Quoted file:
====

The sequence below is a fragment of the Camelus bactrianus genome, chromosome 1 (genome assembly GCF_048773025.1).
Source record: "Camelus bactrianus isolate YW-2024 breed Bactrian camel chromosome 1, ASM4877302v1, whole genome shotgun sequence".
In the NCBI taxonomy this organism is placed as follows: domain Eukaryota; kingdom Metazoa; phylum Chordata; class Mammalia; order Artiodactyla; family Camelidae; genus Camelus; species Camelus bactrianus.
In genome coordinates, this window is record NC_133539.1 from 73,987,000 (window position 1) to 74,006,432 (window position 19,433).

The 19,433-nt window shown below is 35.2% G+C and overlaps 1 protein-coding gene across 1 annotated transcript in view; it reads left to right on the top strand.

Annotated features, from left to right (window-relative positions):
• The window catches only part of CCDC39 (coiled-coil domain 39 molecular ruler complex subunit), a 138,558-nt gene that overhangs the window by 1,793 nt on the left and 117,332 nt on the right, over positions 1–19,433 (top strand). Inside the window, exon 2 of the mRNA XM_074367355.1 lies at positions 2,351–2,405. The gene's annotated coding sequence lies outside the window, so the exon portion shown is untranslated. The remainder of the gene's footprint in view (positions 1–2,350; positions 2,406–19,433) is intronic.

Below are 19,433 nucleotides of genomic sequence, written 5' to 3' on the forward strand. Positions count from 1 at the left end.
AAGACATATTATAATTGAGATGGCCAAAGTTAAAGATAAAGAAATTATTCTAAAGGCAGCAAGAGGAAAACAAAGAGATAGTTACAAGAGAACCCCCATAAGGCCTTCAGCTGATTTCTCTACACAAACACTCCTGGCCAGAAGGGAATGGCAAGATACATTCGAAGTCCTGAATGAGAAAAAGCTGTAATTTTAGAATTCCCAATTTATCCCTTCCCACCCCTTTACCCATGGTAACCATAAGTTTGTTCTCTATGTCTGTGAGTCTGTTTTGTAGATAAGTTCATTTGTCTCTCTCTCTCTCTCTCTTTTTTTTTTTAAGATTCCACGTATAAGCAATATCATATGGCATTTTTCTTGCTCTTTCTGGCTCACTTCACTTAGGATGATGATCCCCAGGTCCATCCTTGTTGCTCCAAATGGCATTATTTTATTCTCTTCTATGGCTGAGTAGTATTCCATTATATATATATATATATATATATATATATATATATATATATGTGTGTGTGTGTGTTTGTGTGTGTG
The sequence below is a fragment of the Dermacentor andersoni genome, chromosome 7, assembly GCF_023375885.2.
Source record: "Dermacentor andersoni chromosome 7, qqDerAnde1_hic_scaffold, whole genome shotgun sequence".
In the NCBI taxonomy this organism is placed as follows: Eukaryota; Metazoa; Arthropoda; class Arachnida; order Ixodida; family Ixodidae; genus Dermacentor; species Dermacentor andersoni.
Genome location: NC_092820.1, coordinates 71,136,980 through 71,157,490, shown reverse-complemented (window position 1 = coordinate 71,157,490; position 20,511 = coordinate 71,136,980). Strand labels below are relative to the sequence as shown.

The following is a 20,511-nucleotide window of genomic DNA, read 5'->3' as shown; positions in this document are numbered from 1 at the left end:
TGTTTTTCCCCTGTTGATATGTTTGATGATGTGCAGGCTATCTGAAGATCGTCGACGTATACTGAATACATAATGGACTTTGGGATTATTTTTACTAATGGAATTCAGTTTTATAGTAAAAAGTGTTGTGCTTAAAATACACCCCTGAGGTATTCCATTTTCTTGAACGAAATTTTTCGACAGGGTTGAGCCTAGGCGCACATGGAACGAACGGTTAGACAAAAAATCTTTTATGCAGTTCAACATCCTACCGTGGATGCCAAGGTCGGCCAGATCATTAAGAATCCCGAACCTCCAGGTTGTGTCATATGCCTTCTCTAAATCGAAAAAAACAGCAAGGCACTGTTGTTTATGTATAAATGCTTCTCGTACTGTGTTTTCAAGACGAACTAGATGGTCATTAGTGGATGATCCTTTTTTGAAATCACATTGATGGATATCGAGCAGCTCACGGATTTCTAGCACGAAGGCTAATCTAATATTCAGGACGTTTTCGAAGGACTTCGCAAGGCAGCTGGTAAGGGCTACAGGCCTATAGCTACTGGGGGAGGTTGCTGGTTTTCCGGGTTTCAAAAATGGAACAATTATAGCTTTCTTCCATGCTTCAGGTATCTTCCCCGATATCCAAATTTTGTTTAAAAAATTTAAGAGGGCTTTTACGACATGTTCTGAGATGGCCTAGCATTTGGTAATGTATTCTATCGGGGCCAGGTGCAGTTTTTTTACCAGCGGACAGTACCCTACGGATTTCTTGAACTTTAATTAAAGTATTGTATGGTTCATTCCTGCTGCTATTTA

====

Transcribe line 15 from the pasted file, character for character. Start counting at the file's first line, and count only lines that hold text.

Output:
TGTTTTTCCCCTGTTGATATGTTTGATGATGTGCAGGCTATCTGAAGATCGTCGACGTATACTGAATACATAATGGACTTTGGGATTATTTTTACTAATGGAATTCAGTTTTATAGTAAAAAGTGTTGTGCTTAAAATACACCCCTGAGGTATTCCATTTTCTTGAACGAAATTTTTCGACAGGGTTGAGCCTAGGCGCACATGGAACGAACGGTTAGACAAAAAATCTTTTATGCAGTTCAACATCCTACCGTGGATGCCAAGGTCGGCCAGATCATTAAGAATCCCGAACCTCCAGGTTGTGTCATATGCCTTCTCTAAATCGAAAAAAACAGCAAGGCACTGTTGTTTATGTATAAATGCTTCTCGTACTGTGTTTTCAAGACGAACTAGATGGTCATTAGTGGATGATCCTTTTTTGAAATCACATTGATGGATATCGAGCAGCTCACGGATTTCTAGCACGAAGGCTAATCTAATATTCAGGACGTTTTCGAAGGACTTCGCAAGGCAGCTGGTAAGGGCTACAGGCCTATAGCTACTGGGGGAGGTTGCTGGTTTTCCGGGTTTCAAAAATGGAACAATTATAGCTTTCTTCCATGCTTCAGGTATCTTCCCCGATATCCAAATTTTGTTTAAAAAATTTAAGAGGGCTTTTACGACATGTTCTGAGATGGCCTAGCATTTGGTAATGTATTCTATCGGGGCCAGGTGCAGTTTTTTTACCAGCGGACAGTACCCTACGGATTTCTTGAACTTTAATTAAAGTATTGTATGGTTCATTCCTGCTGCTATTTA